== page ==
Eight questions about landslides with the U.S. Geological Survey’s Lynn Highland

March 27, 2014

The hillside that gave way in a mudslide is seen near Oso, Wash. (Rick Wilking/Reuters)

The massive, destructive landslide in Washington state ravaged a wide stretch of land, killed more than a dozen people and left many more missing. But many people may not have much experience with landslides or know much about them. We talked with Lynn Highland, a geographer with the U.S. Geological Survey’s National Landslide Information Center who has studied landslides for 30 years, to learn a little more.

What makes this landslide so different from others?

“It’s the volume of material, and the fact that it slid. It had something we call a long run-out,” she said. “Usually landslides when they fall, they’re kind of confined. This one had such a volume of material that it ran out on one side of the river, crossed it, dammed it and came out on the other side of the river. The only time I’ve ever seen that happen before was with some huge earthquakes, like the earthquake in 2008 in China. I’ve not seen one that’s happened like that in my career in this country.”

What caused this landslide?

Based on preliminary information, it seems to be caused by heavy rainfall, she said. “This is the type of landslide that is predominant in Washington, is the rain-caused landslides or slope failures,” she said. But, she added, this isn’t something that typically stems from your normal rainfall. “It takes a lot of water to get a slope to fail.”

How can we tell if landslides will occur in a given place?

“It’s not really predictable,” she said. “We have something called susceptibility maps, which are very complicated to make. You have to have geology, the soil type, the rainfall regime of an area….and how much a slope has been disturbed by highway construction and that kind of thing.”

Predicting landslides precisely can’t be done perfectly, so they focus on figuring out what areas may be susceptible to them, she said.

“You can’t look at a place and know it’s going to slide and say because it’s had one before it’ll happen again, because there’s so many complicated factors,” she said. “It sounds like it should be something simple, but it’s not.”

Rain is expected through the weekend. How will that impact the search efforts?

“The more a slope is saturated, the weaker it becomes, and if you keep adding more and more rain before it’s had the ability to drain the water, it starts soaking just like a paper towel,” she said. “And what they say here is it loses its integrity and gravity takes over. This is not good news for the rescue operation. There are bluffs that are nearby that also can experience some kind of failure, and that’s not predictable.”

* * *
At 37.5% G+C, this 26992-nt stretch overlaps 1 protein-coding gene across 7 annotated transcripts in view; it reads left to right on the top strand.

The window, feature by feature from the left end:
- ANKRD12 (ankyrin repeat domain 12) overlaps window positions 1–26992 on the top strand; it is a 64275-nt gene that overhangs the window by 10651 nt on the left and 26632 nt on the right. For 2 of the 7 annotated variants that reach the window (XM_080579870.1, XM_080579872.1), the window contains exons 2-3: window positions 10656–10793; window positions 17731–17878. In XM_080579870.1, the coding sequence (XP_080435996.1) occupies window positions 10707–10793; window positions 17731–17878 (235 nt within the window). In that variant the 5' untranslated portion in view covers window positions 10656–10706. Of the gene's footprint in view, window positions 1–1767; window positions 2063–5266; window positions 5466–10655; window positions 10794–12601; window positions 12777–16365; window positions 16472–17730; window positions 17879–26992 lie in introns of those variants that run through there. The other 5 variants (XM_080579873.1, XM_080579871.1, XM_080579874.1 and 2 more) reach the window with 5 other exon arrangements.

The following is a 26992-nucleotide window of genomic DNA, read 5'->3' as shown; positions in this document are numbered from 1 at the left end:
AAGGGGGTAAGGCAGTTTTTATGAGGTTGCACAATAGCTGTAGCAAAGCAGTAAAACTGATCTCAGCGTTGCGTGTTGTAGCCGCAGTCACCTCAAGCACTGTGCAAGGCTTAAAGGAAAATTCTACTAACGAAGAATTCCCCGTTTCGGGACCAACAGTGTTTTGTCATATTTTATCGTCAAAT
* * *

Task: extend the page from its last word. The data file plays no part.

The way to try and look out for this is to keep an eye on any cracks on top of the bluffs, because that’s how rain can get into the slope, she said.

How does rain cause a landslide in this kind of area? 

“The more rain, the more the infiltration,” she said. “Sometimes it runs off in the river, but other times it infiltrates, it just depends on the soil type.”

So if it rains, the moisture soaks into the ground and it rains again with that water still there, that can lead to over-saturation of the soil. Then, as she said, gravity takes over.

“It can go a week later, a month later and there’s no way of predicting it,” she said. But there are ways to keep an eye on certain areas: “Sometimes we can put monitoring instruments on a slope to see if there’s some kind of movement or cracking.”

Officials said a small earthquake had hit the area this month. Was that related?

No, probably not. “There was a small earthquake 10 days before,” she said. “Usually when earthquakes cause landslides, it’s pretty immediate after the event.” And earthquakes typically have to register between a 6.0 and 7.0 magnitude to cause a landslide.

This particular slide was so big it did register on seismographs, she said.

So are we not adequately aware of where, exactly, landslides could occur?

“I would believe that that is true,” she said. “It depends on the state you live in. California, Oregon and Washington have a lot of public documents that people can go look at before they buy a house about the hazards in the area, mostly because they have so many hazards and mostly because there’s a lot of people moving to those states. But each county is different within each state.”

What can we learn from this landslide?

“There will be people studying the ins and outs of this landslide and what caused it and how it moved,” she said. “And you can get a lot of information even from one that’s already come down.”

That includes what layer slid and how much rain it took, which can be helpful in seeing what the threshold might be for similar areas.

“We’ve had scientists from all over the world calling in to see if they can study that landslide,” she said.

Mark Berman is a reporter on the National staff. He runs Post Nation, a destination for breaking news and developing stories from around the country.
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Mark Berman · March 26, 2014